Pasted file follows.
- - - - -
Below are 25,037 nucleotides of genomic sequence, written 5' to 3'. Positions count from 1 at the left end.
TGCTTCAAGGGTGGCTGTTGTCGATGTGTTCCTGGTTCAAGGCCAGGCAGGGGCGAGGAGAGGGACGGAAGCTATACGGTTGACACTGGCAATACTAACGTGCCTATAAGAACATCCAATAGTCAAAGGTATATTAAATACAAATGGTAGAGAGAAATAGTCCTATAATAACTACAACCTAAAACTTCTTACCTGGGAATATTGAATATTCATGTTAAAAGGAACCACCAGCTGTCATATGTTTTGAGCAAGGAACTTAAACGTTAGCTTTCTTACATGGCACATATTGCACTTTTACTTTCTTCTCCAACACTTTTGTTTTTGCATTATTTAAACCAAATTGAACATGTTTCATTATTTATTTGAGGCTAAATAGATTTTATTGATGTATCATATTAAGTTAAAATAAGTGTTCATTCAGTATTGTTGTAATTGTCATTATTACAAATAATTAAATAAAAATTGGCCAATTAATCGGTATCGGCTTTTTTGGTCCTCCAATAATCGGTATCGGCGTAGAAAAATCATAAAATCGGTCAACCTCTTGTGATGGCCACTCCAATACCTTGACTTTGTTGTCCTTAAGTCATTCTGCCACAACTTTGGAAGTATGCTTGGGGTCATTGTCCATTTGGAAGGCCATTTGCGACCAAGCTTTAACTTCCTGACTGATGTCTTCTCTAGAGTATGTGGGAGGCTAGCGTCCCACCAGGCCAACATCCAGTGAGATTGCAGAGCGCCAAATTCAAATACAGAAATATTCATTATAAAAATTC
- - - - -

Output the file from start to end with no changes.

Below are 25,037 nucleotides of genomic sequence, written 5' to 3'. Positions count from 1 at the left end.
TGCTTCAAGGGTGGCTGTTGTCGATGTGTTCCTGGTTCAAGGCCAGGCAGGGGCGAGGAGAGGGACGGAAGCTATACGGTTGACACTGGCAATACTAACGTGCCTATAAGAACATCCAATAGTCAAAGGTATATTAAATACAAATGGTAGAGAGAAATAGTCCTATAATAACTACAACCTAAAACTTCTTACCTGGGAATATTGAATATTCATGTTAAAAGGAACCACCAGCTGTCATATGTTTTGAGCAAGGAACTTAAACGTTAGCTTTCTTACATGGCACATATTGCACTTTTACTTTCTTCTCCAACACTTTTGTTTTTGCATTATTTAAACCAAATTGAACATGTTTCATTATTTATTTGAGGCTAAATAGATTTTATTGATGTATCATATTAAGTTAAAATAAGTGTTCATTCAGTATTGTTGTAATTGTCATTATTACAAATAATTAAATAAAAATTGGCCAATTAATCGGTATCGGCTTTTTTGGTCCTCCAATAATCGGTATCGGCGTAGAAAAATCATAAAATCGGTCAACCTCTTGTGATGGCCACTCCAATACCTTGACTTTGTTGTCCTTAAGTCATTCTGCCACAACTTTGGAAGTATGCTTGGGGTCATTGTCCATTTGGAAGGCCATTTGCGACCAAGCTTTAACTTCCTGACTGATGTCTTCTCTAGAGTATGTGGGAGGCTAGCGTCCCACCAGGCCAACATCCAGTGAGATTGCAGAGCGCCAAATTCAAATACAGAAATATTCATTATAAAAATTC